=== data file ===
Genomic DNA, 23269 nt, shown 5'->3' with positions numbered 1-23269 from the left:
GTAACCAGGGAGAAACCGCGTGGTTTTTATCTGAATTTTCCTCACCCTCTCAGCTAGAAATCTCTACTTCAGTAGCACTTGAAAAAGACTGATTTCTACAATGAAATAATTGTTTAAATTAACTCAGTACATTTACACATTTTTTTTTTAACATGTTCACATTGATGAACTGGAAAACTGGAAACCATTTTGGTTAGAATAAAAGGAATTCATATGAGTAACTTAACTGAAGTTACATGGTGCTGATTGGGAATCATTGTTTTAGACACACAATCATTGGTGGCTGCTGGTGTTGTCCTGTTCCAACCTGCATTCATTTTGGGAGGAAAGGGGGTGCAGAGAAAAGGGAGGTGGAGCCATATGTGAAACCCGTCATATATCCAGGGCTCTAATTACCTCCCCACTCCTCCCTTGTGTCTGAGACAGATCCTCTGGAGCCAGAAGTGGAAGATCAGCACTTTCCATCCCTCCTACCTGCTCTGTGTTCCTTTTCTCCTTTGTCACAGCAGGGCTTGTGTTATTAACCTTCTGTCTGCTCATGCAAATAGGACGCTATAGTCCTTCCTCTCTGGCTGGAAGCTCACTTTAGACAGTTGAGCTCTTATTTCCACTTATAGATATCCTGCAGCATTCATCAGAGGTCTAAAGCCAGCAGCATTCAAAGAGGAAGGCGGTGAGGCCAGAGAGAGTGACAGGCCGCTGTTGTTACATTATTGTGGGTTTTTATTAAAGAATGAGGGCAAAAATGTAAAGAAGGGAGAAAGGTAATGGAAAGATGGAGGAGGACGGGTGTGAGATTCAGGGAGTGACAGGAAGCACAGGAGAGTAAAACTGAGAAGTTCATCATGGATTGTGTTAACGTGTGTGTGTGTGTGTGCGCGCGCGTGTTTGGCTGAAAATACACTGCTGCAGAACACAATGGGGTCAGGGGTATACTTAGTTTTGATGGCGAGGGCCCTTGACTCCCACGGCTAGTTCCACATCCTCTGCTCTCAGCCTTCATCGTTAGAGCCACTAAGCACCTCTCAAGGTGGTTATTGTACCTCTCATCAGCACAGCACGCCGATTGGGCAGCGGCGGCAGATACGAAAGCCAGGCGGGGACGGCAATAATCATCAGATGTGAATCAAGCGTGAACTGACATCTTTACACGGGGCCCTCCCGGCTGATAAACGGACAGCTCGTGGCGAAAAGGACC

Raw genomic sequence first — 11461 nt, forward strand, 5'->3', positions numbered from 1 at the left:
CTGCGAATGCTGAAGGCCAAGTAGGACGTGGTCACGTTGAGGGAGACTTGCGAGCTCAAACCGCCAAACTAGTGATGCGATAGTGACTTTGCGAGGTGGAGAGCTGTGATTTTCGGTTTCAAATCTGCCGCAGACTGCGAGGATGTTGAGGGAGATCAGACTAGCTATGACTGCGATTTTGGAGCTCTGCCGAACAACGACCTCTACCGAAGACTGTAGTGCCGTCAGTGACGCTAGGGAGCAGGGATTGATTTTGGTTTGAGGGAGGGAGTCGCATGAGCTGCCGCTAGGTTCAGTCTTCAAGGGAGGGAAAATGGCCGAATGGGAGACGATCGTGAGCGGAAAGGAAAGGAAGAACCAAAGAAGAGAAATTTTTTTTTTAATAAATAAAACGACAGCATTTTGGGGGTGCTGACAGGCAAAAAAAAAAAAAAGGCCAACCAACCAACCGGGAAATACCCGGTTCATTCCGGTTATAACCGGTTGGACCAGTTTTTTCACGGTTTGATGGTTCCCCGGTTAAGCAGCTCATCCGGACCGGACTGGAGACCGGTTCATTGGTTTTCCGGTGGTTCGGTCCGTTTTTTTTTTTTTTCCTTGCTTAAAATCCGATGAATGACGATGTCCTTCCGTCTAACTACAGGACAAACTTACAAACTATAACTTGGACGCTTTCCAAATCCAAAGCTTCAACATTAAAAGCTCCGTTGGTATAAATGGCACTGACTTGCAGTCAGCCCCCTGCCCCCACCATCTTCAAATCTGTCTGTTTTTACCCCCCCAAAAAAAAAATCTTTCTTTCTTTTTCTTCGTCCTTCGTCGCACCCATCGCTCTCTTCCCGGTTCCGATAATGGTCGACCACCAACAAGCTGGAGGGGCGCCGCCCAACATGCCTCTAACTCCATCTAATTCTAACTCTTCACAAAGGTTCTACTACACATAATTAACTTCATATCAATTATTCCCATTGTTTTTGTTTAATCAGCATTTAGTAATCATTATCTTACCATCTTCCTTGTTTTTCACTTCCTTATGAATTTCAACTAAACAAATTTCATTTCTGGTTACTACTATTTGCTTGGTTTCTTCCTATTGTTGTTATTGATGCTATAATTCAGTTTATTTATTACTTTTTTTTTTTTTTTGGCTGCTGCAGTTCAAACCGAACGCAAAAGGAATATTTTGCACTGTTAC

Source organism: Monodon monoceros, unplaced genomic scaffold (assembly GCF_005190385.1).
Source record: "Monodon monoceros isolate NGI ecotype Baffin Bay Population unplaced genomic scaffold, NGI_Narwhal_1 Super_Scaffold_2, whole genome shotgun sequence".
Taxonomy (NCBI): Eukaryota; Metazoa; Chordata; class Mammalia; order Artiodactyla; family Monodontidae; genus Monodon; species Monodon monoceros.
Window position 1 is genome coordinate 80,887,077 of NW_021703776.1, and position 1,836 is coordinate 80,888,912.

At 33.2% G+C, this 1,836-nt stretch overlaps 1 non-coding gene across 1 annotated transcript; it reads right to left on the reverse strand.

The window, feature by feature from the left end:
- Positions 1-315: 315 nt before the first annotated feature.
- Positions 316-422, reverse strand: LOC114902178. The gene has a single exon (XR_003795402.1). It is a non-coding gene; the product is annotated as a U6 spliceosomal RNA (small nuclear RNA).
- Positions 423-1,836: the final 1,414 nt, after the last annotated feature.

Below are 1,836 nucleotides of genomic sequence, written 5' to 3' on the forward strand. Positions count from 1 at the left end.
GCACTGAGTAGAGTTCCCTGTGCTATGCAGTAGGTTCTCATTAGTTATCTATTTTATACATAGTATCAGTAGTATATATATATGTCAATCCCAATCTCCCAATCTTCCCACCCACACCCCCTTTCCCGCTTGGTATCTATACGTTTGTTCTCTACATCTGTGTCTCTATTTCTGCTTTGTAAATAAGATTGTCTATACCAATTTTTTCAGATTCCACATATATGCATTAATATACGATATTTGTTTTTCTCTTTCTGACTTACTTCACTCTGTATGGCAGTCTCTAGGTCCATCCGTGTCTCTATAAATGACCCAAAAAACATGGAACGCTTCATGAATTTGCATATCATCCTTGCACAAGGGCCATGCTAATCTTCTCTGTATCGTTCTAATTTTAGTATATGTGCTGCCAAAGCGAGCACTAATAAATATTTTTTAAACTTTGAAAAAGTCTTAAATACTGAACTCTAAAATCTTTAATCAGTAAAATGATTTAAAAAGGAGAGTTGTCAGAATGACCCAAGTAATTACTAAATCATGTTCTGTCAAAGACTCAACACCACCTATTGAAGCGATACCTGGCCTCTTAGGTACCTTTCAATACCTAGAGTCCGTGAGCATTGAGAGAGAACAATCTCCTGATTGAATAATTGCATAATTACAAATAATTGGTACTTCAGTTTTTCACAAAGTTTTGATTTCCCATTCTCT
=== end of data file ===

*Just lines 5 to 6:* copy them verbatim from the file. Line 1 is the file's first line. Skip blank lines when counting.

Source organism: Monodon monoceros, unplaced genomic scaffold (assembly GCF_005190385.1).
Source record: "Monodon monoceros isolate NGI ecotype Baffin Bay Population unplaced genomic scaffold, NGI_Narwhal_1 Super_Scaffold_2, whole genome shotgun sequence".